Minister says idea behind business should not be just to earn profit but to serve people at large
Jasleen Kaur | February 26, 2014
Giving a new approach to the concept of corporate social responsibility (CSR), union minister of communication and information technology, Kapil Sibal said that the corporate houses need to develop a vision to serve the society at large.
Urging the corporate houses to serve the society through innovative cost structure products, he said the idea behind the business should not be just to earn profit but to serve people and then profit would be monumental.
“I think we have a wrong approach toward CSR. We must look at market first – how many people do not have water to drink, or sanitation and houses. Today there is 800 million people who have very little purchasing power but have a big potential for growth,” the minister said while addressing the sixth global corporate social responsibility summit organized by ASSOCHAM in Delhi on Tuesday.
The minister said while the new CSR rules offer opportunity of Rs 15,000 -20,000 crore for the social work with something like 16,000 companies under the ambit of CSR, the real service by entrepreneurs to the society would be offered by innovating products which are affordable and can be used by masses at the rock-bottom prices.
He added that due to import of many healthcare instruments, the operational cost increases and becomes difficult for common man to afford it. “Even a good quality stent (a small mesh tube that’s used to treat narrow or weak arteries) is being imported … if the corporate houses start manufacturing many such products here it will bring down the cost and will serve the nation at large.”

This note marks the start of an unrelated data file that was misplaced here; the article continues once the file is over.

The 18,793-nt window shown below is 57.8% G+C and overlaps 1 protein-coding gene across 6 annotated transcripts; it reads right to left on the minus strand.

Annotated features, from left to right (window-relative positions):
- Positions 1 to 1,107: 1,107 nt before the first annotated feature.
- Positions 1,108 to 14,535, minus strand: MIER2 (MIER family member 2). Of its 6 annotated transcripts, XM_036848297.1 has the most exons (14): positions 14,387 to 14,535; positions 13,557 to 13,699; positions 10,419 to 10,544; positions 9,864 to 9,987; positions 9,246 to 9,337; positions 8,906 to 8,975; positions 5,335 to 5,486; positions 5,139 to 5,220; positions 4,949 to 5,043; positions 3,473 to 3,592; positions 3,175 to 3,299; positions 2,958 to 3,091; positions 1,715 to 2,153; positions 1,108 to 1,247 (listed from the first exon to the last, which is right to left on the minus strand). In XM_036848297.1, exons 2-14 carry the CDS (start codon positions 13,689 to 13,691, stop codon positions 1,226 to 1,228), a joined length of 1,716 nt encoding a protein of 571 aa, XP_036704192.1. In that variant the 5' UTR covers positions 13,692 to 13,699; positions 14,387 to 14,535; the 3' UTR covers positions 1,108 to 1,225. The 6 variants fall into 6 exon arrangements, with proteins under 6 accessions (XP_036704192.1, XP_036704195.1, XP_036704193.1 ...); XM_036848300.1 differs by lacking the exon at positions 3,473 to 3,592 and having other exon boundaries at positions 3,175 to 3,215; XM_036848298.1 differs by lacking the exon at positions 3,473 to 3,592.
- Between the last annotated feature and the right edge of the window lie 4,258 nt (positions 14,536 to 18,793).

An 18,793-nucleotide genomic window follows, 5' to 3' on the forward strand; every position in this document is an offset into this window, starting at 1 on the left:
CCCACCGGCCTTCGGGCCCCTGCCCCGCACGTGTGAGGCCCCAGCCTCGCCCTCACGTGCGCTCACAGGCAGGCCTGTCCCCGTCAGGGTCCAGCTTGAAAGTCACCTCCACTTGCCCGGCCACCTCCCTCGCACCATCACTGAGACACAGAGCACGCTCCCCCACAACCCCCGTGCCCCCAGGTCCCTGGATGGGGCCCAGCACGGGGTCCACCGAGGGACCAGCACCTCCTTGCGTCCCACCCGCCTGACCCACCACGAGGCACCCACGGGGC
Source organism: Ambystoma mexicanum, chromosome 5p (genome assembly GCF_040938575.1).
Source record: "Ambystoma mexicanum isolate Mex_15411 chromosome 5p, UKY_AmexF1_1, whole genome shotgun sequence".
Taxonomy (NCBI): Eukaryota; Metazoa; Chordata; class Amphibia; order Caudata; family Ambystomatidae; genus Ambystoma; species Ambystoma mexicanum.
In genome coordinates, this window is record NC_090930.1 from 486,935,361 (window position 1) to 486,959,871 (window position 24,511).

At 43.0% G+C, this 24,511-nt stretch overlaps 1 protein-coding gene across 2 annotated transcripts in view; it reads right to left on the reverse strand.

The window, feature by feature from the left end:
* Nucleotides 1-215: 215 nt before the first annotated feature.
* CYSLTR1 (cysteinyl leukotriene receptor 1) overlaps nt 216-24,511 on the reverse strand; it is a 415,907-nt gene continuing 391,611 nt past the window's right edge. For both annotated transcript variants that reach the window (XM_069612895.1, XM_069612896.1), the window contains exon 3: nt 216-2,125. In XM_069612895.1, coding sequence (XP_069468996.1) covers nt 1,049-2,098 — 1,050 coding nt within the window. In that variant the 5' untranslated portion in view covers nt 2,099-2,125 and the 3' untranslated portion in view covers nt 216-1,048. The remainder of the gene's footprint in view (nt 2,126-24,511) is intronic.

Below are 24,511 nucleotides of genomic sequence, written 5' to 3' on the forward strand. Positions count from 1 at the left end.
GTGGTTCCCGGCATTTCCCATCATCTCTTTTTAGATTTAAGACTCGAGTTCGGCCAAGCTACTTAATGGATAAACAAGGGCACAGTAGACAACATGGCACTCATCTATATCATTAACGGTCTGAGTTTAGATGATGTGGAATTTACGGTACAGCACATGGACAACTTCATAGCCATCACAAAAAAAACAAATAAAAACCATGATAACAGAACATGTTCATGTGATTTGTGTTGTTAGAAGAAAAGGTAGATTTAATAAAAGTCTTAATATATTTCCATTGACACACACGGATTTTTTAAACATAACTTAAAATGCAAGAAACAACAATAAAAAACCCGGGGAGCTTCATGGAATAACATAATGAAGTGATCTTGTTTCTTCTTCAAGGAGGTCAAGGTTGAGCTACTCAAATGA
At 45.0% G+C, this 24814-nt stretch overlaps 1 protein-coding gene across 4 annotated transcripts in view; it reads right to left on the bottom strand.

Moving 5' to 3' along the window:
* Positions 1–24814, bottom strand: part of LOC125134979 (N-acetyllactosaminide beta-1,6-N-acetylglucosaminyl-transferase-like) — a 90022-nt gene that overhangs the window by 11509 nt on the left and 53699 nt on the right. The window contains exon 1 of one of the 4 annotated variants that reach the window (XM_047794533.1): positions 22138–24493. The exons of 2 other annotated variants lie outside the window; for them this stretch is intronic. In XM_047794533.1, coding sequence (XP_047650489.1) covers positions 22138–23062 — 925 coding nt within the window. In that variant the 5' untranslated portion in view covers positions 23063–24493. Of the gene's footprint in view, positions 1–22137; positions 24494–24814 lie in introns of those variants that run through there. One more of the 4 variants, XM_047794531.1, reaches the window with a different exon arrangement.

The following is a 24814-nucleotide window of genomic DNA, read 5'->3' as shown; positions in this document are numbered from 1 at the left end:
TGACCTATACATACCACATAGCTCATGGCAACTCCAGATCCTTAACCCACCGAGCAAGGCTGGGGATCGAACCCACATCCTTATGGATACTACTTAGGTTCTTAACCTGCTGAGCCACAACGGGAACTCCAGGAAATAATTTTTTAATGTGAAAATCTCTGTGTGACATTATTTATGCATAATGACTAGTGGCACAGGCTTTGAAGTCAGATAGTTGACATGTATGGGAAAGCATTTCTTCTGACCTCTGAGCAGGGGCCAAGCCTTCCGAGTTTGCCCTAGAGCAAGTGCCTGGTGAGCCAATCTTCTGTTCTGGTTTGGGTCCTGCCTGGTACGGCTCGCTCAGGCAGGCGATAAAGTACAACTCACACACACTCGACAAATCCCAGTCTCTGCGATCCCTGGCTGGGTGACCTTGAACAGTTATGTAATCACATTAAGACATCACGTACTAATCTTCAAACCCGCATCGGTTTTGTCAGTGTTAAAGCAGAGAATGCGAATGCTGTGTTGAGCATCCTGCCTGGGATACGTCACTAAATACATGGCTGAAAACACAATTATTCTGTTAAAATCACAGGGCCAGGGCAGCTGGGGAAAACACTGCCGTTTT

Giving example of the Aakaash tablet, the minister said, “When I wanted a low-cost tablet to be in hands of millions of children, I was told that I am living in a fool’s world.” He added that Aakaash 4, for tenders were opened in January, is supporting 3G and 4G internet speed at a price of Rs 3,500 a piece and four top-notch MNCs, including Intel have joined the government initiative. He said the price would further come down once millions of pieces are produced.
While addressing the summit, M J Joseph, additional secretary, ministry of corporate affairs said the ministry would soon notify rules for section 135 of the new company act that cover CSR. The act mentions certain activities qualified for CSR spend and they are likely to undergo changes in the light of suggestion received from stakeholders.
Quoting a study, ASSOCHAM president Rana Kapoor said, “A minimum of 16,000 Indian companies fall under the ambit of the law and that entails approximately Rs 28,000 crores of funds that would be pumped into the system. There emerges a huge opportunity for a tripartite partnership amongst the government, businesses and NGOs.” He added that looking at the efficacy in delivery of the last mile by the ‘third sector’ (NGOs), a positive push in this sector makes for an excellent combination for accelerated social impact.
During the summit, the CSR excellence award was also given to the infrastructure major GMR Hyderabad International Airports while Ambuja Cement was the first runner-up. The award in the SME segment for the CSR excellence was given to Indus Health Plus.
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